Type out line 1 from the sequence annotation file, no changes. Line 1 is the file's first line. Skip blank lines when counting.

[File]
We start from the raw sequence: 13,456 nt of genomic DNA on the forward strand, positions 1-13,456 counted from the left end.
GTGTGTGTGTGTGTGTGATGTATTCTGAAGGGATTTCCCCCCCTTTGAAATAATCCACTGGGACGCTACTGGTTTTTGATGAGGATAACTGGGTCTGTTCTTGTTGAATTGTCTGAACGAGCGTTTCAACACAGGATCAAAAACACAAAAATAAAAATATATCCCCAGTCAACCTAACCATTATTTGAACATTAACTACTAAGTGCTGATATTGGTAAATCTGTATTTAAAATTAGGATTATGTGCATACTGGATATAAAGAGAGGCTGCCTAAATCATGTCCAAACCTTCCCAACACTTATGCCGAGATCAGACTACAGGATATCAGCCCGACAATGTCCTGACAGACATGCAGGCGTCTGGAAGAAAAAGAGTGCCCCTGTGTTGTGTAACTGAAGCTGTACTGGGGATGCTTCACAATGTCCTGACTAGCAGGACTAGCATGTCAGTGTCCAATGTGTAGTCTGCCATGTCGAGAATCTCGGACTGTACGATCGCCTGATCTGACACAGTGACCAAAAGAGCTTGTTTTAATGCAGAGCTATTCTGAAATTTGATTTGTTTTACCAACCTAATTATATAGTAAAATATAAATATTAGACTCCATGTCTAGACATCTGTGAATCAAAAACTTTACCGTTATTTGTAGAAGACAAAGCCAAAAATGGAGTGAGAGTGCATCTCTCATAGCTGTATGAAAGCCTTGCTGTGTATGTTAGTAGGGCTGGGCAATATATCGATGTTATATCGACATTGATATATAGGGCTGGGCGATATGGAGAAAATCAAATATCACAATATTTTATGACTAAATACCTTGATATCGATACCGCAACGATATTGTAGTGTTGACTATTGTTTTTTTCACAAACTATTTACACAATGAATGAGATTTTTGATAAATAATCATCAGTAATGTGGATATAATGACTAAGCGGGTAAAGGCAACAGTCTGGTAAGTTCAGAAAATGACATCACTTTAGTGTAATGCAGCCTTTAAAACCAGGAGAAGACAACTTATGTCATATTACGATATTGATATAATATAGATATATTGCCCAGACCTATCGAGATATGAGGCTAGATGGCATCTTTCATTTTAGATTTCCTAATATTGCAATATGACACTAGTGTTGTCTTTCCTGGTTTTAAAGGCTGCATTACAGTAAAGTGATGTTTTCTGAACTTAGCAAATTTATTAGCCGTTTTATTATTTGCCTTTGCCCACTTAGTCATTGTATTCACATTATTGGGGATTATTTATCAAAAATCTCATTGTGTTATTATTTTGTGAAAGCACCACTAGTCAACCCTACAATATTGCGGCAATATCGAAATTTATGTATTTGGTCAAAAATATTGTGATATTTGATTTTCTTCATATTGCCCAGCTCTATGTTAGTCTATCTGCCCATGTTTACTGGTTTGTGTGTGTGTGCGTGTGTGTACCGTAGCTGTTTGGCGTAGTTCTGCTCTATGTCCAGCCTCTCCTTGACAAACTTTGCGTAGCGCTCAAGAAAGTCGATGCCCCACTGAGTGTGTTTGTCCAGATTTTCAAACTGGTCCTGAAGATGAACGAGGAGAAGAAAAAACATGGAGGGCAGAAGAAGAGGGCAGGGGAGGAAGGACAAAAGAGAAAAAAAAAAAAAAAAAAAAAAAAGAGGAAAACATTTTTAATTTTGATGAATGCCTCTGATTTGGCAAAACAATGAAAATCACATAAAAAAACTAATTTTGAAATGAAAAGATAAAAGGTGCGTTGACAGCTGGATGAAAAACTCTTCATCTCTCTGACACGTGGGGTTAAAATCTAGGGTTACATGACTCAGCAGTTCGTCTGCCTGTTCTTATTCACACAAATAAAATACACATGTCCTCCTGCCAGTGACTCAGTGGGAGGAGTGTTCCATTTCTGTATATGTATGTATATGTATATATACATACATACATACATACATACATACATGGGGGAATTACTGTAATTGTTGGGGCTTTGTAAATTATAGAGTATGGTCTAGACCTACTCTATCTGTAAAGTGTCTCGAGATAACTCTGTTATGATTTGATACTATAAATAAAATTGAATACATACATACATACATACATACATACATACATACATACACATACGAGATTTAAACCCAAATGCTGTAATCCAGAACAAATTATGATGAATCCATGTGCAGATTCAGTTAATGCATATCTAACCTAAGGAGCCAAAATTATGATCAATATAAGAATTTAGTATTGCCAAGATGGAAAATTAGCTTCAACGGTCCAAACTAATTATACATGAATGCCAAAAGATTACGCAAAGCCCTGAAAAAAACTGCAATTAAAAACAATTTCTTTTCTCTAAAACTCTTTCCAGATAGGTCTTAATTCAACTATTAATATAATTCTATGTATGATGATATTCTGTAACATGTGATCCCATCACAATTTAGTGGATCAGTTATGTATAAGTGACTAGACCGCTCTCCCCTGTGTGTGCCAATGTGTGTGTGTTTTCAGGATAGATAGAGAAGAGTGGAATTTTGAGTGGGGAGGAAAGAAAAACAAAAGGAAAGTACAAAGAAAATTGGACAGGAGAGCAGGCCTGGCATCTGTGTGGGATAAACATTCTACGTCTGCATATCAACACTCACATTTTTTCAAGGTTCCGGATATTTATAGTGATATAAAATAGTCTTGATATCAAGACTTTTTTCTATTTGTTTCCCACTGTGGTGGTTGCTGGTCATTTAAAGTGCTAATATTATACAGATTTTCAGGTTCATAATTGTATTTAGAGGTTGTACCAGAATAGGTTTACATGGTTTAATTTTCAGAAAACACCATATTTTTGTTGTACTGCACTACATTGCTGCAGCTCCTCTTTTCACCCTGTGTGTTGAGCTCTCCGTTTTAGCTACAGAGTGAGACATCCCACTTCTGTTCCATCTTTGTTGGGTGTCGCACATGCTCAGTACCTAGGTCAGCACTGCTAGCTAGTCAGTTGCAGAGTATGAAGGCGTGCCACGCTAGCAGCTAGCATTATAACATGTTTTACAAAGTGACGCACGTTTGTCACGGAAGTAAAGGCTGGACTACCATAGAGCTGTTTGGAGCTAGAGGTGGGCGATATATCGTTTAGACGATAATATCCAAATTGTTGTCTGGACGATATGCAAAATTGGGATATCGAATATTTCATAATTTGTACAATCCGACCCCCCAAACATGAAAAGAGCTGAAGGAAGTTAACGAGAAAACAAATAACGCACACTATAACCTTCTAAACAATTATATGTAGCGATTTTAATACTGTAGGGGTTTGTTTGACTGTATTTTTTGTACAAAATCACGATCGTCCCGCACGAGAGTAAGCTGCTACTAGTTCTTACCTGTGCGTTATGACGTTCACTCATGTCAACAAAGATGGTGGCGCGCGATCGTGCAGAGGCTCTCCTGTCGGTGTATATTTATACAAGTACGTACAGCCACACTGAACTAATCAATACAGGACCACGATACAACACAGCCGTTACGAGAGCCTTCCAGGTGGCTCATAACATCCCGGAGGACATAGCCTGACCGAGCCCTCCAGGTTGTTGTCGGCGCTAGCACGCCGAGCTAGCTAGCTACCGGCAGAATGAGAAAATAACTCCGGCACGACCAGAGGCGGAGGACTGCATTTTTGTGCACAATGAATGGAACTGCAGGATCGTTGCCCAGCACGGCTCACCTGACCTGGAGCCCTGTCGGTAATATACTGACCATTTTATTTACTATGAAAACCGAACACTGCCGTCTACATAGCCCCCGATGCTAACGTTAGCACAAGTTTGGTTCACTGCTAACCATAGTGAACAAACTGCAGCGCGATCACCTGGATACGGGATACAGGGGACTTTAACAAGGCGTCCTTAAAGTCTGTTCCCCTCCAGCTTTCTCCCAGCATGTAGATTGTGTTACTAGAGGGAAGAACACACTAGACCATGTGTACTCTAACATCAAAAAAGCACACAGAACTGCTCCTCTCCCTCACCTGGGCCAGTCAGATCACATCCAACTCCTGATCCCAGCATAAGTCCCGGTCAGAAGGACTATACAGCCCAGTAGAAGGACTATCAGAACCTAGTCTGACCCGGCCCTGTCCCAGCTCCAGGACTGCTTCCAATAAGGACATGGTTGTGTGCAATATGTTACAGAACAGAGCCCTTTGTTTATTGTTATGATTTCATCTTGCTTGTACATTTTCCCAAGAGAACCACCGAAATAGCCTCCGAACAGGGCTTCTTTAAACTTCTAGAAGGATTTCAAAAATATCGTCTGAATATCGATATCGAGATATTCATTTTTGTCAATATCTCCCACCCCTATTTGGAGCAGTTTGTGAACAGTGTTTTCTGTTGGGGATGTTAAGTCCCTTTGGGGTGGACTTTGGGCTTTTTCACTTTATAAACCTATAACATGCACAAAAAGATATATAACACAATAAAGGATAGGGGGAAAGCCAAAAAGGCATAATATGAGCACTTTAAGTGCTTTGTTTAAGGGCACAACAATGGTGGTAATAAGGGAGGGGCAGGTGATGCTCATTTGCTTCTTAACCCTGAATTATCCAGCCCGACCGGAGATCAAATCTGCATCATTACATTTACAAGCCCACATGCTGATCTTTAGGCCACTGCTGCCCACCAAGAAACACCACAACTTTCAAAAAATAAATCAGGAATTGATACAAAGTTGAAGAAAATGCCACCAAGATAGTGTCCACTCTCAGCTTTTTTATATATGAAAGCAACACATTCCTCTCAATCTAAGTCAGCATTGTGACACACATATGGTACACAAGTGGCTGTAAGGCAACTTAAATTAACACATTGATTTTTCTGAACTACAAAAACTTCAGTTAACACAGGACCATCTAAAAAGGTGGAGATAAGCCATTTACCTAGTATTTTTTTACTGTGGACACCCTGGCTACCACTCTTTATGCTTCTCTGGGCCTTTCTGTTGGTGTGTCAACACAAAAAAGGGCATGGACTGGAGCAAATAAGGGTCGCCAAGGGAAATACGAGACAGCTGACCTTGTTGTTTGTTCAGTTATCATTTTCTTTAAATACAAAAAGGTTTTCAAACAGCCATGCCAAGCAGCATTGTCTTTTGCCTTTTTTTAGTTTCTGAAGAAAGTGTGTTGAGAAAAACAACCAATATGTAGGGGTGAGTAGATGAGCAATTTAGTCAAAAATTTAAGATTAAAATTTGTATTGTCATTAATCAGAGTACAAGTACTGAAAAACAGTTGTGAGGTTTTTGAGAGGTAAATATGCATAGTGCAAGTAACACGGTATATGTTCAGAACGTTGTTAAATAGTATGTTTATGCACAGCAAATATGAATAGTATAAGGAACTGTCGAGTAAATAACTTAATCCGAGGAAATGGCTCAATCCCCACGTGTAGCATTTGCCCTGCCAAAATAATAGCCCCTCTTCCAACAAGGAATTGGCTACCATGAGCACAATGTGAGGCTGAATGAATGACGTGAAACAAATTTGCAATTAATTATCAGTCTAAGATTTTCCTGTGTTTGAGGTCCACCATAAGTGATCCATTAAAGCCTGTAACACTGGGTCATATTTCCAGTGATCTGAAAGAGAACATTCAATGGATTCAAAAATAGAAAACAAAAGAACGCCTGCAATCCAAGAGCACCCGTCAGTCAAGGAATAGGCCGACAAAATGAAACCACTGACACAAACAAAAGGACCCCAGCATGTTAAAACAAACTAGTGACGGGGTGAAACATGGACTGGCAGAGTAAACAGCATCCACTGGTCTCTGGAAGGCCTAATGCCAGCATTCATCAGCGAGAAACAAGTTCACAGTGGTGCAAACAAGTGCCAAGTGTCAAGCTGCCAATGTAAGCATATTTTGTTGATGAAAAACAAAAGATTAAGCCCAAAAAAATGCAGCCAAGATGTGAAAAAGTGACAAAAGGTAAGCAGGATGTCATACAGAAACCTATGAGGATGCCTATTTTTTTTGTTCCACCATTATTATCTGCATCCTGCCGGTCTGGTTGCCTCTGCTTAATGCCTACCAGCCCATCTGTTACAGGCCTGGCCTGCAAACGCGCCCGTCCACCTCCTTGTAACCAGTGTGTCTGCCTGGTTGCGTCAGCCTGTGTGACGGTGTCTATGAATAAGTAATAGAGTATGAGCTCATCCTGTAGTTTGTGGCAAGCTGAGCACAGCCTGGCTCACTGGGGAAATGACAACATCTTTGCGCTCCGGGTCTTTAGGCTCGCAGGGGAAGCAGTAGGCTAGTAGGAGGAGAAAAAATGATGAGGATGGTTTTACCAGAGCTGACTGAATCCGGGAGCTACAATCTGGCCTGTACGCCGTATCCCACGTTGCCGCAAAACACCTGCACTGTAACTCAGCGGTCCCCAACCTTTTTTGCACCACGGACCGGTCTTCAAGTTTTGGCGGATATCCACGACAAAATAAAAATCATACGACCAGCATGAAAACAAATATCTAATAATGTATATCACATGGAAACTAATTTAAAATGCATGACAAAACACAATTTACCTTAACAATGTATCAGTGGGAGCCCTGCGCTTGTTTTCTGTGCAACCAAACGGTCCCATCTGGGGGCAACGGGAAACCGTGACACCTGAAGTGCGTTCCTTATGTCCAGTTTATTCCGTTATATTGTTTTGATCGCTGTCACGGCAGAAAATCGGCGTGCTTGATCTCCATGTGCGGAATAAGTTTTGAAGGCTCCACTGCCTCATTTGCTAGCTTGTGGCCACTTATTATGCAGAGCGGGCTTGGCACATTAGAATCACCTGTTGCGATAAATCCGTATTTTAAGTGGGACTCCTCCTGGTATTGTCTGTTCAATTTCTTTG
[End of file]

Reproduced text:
We start from the raw sequence: 13,456 nt of genomic DNA on the forward strand, positions 1-13,456 counted from the left end.